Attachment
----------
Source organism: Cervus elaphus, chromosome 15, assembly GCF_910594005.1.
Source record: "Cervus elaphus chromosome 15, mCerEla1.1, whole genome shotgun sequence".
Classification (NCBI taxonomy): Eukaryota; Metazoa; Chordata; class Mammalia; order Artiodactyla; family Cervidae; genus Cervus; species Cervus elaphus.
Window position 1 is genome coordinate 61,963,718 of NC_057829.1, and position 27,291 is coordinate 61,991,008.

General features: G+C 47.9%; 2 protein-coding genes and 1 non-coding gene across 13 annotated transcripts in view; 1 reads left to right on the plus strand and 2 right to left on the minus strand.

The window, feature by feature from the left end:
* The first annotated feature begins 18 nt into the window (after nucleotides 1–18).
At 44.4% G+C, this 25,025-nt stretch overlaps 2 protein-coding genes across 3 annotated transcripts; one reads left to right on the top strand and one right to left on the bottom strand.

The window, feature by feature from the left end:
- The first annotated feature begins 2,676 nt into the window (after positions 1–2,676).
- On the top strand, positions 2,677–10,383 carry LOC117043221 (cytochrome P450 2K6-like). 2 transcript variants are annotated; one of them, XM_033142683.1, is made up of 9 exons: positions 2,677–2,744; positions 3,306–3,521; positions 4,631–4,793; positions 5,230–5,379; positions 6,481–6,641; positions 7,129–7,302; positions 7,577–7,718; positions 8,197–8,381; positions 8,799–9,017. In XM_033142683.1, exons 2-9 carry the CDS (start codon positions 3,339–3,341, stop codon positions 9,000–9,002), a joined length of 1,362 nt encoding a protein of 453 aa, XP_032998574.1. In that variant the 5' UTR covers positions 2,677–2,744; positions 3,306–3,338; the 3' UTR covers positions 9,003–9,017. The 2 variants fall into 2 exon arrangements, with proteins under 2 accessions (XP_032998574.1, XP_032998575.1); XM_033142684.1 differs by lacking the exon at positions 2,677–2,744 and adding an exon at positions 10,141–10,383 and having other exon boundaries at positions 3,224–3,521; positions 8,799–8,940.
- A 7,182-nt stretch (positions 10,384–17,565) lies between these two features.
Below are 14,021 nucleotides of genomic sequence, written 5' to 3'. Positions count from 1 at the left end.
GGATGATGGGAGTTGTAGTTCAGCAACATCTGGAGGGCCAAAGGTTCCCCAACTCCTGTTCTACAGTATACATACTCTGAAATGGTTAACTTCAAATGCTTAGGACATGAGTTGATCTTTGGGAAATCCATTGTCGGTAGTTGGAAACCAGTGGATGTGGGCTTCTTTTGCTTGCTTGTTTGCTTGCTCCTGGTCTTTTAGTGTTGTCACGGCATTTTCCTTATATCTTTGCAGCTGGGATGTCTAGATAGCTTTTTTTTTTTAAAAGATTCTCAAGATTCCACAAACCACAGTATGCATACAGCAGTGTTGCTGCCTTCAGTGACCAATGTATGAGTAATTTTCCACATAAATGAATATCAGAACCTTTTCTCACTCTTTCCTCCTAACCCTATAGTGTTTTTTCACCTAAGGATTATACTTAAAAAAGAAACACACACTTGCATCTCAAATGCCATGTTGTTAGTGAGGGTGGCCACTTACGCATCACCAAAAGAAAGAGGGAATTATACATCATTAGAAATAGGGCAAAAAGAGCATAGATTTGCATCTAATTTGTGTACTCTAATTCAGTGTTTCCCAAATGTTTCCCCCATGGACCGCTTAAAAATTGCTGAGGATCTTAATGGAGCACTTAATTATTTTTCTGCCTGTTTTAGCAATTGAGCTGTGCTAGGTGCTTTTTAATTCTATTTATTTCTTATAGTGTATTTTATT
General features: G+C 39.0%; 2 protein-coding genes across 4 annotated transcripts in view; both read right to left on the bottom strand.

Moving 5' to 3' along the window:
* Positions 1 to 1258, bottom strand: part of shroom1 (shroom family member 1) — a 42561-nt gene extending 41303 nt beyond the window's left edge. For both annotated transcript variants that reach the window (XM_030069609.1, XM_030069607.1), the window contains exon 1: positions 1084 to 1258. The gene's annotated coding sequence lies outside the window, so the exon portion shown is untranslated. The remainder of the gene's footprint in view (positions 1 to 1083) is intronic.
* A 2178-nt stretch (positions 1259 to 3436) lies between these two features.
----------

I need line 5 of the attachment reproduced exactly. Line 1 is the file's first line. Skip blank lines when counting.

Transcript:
General features: G+C 47.9%; 2 protein-coding genes and 1 non-coding gene across 13 annotated transcripts in view; 1 reads left to right on the plus strand and 2 right to left on the minus strand.